A. It affects us a lot. This has been one of the most devastating effects of the pandemic from an emotional point of view.



Being alongside and farewell at the hour of death are needs deeply rooted in human nature, because death is not a natural thing; death is the most unnatural thing that exists.



We were not created to die but to live. Contrary to what some thinkers like Heidegger say, we do not exist to die, but to live. Death is a foreign body in God's creation, in the words of Paul, “it is the last enemy”.



Therefore, being there alongside becomes like the ointment that alleviates the pain of separation. Farewell is the natural gateway to mourning. Being deprived of this option is an obstacle that complicates the subsequent process.



The Bible gives great importance to this aspect. Some of the most beautiful words of the patriarchs were spoken in those parting moments. Jacob’s blessing on his children is a good example (Genesis 49). Likewise, when Paul bids farewell to the Ephesian elders, he gives a moving and inspiring speech (Acts 20: 17-38).



Q. We have not been able to share those losses with the family and community either, even to attend the funeral. It is like living a virtual death, but at the same time we know that it has happened by the emptiness that it brings. How can we face this situation?



A. Mourning is a personal experience, but not an individual one; it has a community dimension. Crying together is therapeutic, crying alone can be bitter.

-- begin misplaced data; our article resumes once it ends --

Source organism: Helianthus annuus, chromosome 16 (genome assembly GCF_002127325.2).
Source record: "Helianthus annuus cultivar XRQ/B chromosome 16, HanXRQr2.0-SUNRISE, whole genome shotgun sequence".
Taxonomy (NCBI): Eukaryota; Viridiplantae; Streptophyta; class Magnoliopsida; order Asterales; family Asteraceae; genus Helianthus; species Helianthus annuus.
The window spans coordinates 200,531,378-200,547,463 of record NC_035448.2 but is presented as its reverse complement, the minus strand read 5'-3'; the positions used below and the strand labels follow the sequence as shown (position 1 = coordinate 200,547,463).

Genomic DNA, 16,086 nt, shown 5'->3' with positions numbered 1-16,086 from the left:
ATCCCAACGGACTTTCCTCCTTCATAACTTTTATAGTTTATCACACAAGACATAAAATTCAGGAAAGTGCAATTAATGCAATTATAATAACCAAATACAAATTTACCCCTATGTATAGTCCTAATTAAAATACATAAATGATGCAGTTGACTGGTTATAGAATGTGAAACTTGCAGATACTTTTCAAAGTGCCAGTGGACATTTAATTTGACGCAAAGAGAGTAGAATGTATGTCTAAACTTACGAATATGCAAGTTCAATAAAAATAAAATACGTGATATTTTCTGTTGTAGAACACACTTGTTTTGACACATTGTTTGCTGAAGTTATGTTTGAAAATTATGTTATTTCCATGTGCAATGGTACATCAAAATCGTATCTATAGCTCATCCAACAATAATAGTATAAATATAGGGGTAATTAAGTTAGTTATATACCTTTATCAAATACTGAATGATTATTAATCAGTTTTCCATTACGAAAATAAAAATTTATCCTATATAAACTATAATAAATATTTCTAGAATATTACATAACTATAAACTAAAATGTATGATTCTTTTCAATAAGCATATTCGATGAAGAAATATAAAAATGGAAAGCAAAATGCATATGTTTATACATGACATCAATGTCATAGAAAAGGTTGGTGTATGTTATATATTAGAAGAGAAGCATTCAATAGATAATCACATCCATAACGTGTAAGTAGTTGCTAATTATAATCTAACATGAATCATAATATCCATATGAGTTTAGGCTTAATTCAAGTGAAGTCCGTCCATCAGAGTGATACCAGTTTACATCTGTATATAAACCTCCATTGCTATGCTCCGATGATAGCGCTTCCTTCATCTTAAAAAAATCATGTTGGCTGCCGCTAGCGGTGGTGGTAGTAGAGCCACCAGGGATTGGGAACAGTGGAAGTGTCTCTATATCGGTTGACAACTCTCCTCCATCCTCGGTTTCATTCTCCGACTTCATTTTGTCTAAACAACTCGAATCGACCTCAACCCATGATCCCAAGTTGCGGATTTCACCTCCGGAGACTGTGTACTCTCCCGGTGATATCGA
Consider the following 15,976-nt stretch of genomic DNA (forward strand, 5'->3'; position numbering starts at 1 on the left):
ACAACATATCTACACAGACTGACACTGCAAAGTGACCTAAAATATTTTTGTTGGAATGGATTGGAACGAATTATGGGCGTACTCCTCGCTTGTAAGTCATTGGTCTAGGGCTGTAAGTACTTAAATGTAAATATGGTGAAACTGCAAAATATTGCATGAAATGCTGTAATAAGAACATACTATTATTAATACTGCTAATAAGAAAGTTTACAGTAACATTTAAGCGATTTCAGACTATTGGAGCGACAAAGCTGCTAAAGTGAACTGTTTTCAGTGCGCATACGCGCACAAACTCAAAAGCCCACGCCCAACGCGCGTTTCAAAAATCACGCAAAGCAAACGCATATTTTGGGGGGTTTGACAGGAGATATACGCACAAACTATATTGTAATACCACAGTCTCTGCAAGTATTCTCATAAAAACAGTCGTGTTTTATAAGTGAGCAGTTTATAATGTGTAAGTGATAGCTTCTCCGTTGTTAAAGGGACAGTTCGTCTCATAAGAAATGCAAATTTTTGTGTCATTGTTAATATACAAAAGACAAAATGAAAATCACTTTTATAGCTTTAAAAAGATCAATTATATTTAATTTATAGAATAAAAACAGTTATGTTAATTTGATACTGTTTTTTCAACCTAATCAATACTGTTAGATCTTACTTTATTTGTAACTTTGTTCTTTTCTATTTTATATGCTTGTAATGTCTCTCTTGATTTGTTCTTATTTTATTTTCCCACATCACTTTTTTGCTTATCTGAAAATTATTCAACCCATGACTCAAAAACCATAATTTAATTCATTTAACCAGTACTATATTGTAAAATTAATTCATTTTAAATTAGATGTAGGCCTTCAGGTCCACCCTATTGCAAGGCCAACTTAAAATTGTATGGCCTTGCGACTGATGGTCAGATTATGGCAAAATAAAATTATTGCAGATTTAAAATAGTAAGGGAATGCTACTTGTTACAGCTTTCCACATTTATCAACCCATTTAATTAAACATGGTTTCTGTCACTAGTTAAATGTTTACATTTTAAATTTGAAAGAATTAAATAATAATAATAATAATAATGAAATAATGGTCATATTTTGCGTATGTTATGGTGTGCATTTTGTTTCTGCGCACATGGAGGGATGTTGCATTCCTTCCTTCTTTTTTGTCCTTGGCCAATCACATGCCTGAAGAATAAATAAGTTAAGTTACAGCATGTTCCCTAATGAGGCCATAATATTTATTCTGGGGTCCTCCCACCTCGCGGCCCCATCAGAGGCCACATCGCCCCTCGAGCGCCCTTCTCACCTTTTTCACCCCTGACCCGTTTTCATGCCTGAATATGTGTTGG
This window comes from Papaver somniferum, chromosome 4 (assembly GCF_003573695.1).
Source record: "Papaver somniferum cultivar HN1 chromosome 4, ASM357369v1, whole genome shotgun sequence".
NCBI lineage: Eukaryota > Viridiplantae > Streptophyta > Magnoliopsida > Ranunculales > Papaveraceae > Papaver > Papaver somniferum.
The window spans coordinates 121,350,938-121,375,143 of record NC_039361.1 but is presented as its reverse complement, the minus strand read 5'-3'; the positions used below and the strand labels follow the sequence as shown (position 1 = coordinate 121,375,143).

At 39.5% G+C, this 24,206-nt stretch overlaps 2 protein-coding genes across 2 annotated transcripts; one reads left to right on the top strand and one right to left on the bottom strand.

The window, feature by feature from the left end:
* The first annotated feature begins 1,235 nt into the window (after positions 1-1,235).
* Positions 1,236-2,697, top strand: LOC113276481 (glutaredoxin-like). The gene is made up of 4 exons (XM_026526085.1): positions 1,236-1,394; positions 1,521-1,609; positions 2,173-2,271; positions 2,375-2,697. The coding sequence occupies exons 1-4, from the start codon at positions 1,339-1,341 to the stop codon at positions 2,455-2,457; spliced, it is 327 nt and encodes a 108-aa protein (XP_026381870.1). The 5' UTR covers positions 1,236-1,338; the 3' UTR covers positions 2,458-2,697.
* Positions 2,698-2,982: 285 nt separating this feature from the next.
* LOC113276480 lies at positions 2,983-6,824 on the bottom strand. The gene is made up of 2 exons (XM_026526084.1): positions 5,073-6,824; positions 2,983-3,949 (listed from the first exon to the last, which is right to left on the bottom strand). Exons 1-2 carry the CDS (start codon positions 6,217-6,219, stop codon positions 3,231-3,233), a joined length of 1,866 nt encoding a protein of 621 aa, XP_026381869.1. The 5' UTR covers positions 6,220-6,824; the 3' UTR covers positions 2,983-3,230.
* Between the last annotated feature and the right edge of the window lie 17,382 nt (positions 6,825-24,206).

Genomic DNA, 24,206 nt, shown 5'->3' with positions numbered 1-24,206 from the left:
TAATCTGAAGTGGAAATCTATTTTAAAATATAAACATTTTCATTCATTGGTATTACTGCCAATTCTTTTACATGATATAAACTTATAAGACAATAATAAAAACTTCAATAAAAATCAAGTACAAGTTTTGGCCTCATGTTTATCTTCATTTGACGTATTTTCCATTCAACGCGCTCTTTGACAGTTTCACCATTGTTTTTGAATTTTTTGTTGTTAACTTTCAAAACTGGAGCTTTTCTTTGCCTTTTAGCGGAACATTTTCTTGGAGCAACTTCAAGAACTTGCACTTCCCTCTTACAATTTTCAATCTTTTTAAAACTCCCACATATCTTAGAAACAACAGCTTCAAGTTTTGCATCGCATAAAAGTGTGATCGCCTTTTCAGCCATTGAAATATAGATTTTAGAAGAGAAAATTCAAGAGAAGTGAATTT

Above all, it is necessary to mourn together as a family. Solitary mourning is more likely to become a pathological grief. Moreover the believer has another family, the family of faith, which gives us the warmth of brotherly love.



It is at those times of sorrow when we can deeply experience that the church is a therapeutic community. In my own time of mourning, I remember the affection and support received from the brethren as an unforgettable experience and a source of much encouragement.



In the current circumstances of the pandemic, we cannot embrace each other physically, but we can support each other through the means that technology provides (messages, video calls, telephone, etc.). Today more than ever we can make the grieving person feel that we are close.



Being ‘connected’ is much more than a technological issue, it is a spiritual reality because, as the body of Christ, we belong to each other.



Q. How does the Bible, as the Word of God, help us understand and assimilate not only mourning, but these very special situations?



A. The Gospel provides two pillars that sustain us in the hour of mourning: trust and hope. Our confidence is that the keys to life and death belong only to God (Rev. 1: 8). None of us will be uprooted from this earth a minute before, or a minute after what God has designed in his wise providence.